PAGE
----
Hokkaido Travel Adventures / Experience Kuromatsunai Landscape on Foot or by Canoe

The Yomiuri Shimbun
Atsuhito Takahashi, front, rows a canoe as his guide, Takafumi Honma, looks on from behind on the Shubuto River that flows through the towns of Kuromatsunai and Suttsu in Hokkaido.

This is the second installment of a series exploring the sights of Hokkaido, which is garnering attention as an ideal adventure vacation destination.


I slowly glided on the water in a two-seater canoe while listening to the instructions given to me.

“Stand the paddle straight and row as if you’re pushing toward the river bottom,” said Takafumi Honma, a senior official of the tourism association in the town of Kuromatsunai in Hokkaido. Honma, 59, sat behind me in the canoe and kindly acted as my guide.

Thanks to his suggestions, I was able to paddle forward along the Shubuto River, which makes its way through Kuromatsunai before flowing into the Sea of Japan on the coast of the town of Suttsu. I made my way southeast from the river mouth to its middle reaches. The stream was quiet and its surface, untouched by wind or waves, was like a mirror. Surprisingly, I did not need much physical strength to paddle the canoe.

The water was shallow and clear, and I could see freshwater fish, such as amemasu white-spotted char, swimming elegantly. Water weeds and shrubs grew on both banks, and water birds could be heard singing amid the tranquility. Visible in the north were Suttsu town’s wind turbines making good use of the winds blowing toward the sea.

“The headstream of Shubuto River is very close to the Pacific Ocean. The river has about 120 tributaries. The middle reaches pass through Kuromatsunai town, and then the water slowly flows into the Sea of Japan,” Honma said.

The Kuromatsunai Lowland is a little less than 30 kilometers in length, with Suttsu Bay on the Sea of Japan coast to the north and Uchiura Bay on the Pacific coast to the south. Fossil shells have been excavated from a stratum in the region, where the highest altitude of the lowland area is only about 100 meters. They are proof that this area must have been covered by the sea eons ago.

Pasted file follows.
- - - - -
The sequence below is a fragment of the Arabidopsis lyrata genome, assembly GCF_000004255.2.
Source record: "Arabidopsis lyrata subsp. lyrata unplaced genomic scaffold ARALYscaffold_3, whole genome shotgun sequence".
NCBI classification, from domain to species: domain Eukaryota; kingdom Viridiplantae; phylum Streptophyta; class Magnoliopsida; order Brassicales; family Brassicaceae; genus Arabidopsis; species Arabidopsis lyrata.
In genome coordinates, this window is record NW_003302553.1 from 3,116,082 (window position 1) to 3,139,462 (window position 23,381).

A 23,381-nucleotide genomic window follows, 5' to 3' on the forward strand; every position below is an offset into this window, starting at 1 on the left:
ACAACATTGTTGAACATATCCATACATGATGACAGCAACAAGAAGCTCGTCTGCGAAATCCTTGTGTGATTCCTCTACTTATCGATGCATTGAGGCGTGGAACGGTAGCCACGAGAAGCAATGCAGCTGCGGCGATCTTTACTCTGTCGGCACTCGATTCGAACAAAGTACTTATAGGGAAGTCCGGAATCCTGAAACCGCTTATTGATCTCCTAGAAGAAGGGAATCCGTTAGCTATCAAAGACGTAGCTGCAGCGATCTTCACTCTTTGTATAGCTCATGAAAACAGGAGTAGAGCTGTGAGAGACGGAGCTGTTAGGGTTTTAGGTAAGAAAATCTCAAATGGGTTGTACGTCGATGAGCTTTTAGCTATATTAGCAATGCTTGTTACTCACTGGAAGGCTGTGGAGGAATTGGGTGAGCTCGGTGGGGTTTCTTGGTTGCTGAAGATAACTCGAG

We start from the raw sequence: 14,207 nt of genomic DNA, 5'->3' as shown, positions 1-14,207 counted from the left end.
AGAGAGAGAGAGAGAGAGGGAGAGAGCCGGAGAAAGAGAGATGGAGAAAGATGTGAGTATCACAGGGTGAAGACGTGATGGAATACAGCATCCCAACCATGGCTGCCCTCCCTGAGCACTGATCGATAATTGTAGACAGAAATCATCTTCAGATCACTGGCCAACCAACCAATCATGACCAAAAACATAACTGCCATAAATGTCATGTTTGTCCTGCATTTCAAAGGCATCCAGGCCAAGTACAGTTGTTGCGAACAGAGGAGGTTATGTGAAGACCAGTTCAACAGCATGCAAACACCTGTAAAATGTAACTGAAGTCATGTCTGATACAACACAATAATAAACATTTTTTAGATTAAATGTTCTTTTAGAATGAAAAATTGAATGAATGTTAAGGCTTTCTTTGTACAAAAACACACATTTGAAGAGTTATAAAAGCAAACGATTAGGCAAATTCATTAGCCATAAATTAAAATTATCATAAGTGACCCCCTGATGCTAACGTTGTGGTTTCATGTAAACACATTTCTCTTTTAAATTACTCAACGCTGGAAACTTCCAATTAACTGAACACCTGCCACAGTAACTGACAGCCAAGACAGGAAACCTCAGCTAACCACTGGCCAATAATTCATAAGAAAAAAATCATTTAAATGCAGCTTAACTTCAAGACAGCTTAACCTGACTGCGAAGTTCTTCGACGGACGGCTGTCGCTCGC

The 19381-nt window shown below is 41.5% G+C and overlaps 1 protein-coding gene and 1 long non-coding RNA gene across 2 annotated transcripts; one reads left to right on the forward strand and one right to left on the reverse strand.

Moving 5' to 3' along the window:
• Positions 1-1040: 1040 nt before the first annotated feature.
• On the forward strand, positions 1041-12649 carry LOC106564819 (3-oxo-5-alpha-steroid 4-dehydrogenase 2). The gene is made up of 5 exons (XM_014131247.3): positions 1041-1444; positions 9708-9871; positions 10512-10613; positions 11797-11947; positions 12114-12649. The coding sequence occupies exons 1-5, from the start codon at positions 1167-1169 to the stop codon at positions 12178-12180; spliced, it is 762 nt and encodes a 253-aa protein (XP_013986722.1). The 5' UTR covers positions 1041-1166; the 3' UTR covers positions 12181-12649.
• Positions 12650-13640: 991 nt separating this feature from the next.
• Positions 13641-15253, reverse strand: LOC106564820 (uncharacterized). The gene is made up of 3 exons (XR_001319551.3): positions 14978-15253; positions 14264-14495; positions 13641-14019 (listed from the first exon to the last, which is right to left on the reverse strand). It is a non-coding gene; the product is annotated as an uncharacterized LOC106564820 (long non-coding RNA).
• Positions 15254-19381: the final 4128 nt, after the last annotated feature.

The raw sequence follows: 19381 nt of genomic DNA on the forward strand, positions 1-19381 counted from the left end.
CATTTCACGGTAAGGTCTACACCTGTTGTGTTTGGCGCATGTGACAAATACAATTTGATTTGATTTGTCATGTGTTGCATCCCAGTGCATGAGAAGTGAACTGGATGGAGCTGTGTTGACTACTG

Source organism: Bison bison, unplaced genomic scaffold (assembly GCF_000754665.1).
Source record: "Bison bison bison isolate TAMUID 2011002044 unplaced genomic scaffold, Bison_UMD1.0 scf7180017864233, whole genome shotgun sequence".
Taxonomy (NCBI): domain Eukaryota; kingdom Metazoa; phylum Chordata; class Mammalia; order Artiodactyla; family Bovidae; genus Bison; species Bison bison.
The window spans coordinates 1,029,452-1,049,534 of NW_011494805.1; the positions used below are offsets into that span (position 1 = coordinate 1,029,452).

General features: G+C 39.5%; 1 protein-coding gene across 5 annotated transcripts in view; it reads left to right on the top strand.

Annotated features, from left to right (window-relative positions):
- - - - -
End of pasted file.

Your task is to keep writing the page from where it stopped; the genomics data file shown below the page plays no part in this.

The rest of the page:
The region is also sandwiched between steep mountains to the east and west, and with regards to climate is sometimes called the borderline between Hokkaido and East Japan. Native beech forests found in mountain areas of Honshu — such as the ones found in the Shirakami Sanchi mountainous region, a World Heritage site straddling Aomori and Akita prefectures — are believed to have their northernmost habitat in Kuromatsunai.

Shubuto River does not have many rapids as there are no large altitude changes in the river’s water level, and there is no dam on the main stream either. The rainwater that falls on the beech forests filtrates through the fossil stratum and then flows into the river, which is a paradise for freshwater fish, such as char, yamame trout and ayu sweetfish that feed on algae found on the bottom of rivers with good water quality.

The river is well-known among anglers. The town of Kuromatsunai regards the river and the surrounding area as an “eco museum,” where the municipality has been promoting interactive tourism for the past 30 years or so. It has become a place where people can learn about the environment and ecology while appreciating how the forests, rivers and sea are connected. Visitors can get around by bicycle or on foot. Another option is a guided canoe tour, which is recommended for those who are not confident with their physical strength and even canoe beginners.

If you get off the canoe and walk southward along the river, you will come upon Utasai Beech Forest, a national natural treasure. The forest is about 1 kilometer from a parking lot. Strolling along a walking trail inside the forest will bring you to beech trees more than 200 years old, and a stream nearby has a calming effect.

The Yomiuri Shimbun
A tourist walks through the Utasai Beech Forest in Kuromatsunai, Hokkaido.

This time I chose the canoe tour, but you can explore the area more extensively on a bicycle. A coast-to-coast ride between the Pacific coast and the Sea of Japan coast is quite easy.

In autumn, salmon swim up the Shubuto river to spawn, and juvenile ayu sweetfish swim down to Suttsu Bay. Kuromatsunai’s appearance changes from season to season. The more you know about the area, the deeper you will come to appreciate its beauty.